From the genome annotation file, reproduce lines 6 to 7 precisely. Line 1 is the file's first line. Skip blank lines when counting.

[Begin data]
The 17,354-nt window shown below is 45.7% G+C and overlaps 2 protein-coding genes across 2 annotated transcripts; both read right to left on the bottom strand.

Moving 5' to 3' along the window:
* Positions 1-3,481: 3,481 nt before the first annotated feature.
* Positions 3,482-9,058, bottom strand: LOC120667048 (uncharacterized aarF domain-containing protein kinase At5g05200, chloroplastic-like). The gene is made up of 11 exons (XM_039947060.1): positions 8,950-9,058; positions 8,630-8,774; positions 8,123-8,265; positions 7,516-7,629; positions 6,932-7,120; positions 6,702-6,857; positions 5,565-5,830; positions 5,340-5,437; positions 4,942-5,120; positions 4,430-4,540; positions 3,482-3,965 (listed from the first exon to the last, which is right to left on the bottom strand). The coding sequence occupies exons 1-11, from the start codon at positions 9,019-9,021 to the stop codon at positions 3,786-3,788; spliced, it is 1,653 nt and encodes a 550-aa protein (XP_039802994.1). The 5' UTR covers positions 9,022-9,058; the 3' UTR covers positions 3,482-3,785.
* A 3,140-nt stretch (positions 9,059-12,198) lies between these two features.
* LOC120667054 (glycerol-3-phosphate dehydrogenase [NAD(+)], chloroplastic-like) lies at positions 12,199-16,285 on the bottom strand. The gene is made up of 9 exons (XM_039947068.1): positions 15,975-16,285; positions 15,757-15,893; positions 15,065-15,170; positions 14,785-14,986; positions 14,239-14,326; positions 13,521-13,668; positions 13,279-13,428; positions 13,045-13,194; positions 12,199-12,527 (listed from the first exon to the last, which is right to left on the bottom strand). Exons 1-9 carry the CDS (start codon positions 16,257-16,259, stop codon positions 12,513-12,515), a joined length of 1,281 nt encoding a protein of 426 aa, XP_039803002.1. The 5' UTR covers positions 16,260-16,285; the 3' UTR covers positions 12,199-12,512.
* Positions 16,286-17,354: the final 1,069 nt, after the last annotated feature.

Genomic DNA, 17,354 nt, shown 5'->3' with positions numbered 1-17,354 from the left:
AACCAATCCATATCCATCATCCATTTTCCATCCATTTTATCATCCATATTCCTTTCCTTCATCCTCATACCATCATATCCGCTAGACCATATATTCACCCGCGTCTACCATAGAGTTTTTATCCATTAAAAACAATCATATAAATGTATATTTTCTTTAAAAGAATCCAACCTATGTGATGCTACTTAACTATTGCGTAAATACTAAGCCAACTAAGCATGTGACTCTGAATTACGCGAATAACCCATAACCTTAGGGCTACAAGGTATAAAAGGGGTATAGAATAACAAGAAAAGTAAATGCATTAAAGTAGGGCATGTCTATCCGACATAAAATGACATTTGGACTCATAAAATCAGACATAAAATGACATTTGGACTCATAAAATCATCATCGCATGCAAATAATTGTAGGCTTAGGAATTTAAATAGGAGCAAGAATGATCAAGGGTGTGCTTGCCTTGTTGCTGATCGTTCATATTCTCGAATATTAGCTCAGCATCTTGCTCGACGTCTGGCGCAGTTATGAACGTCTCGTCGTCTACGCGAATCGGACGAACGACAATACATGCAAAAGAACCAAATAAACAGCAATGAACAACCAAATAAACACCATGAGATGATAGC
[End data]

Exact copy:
* LOC120667054 (glycerol-3-phosphate dehydrogenase [NAD(+)], chloroplastic-like) lies at positions 12,199-16,285 on the bottom strand. The gene is made up of 9 exons (XM_039947068.1): positions 15,975-16,285; positions 15,757-15,893; positions 15,065-15,170; positions 14,785-14,986; positions 14,239-14,326; positions 13,521-13,668; positions 13,279-13,428; positions 13,045-13,194; positions 12,199-12,527 (listed from the first exon to the last, which is right to left on the bottom strand). Exons 1-9 carry the CDS (start codon positions 16,257-16,259, stop codon positions 12,513-12,515), a joined length of 1,281 nt encoding a protein of 426 aa, XP_039803002.1. The 5' UTR covers positions 16,260-16,285; the 3' UTR covers positions 12,199-12,512.
* Positions 16,286-17,354: the final 1,069 nt, after the last annotated feature.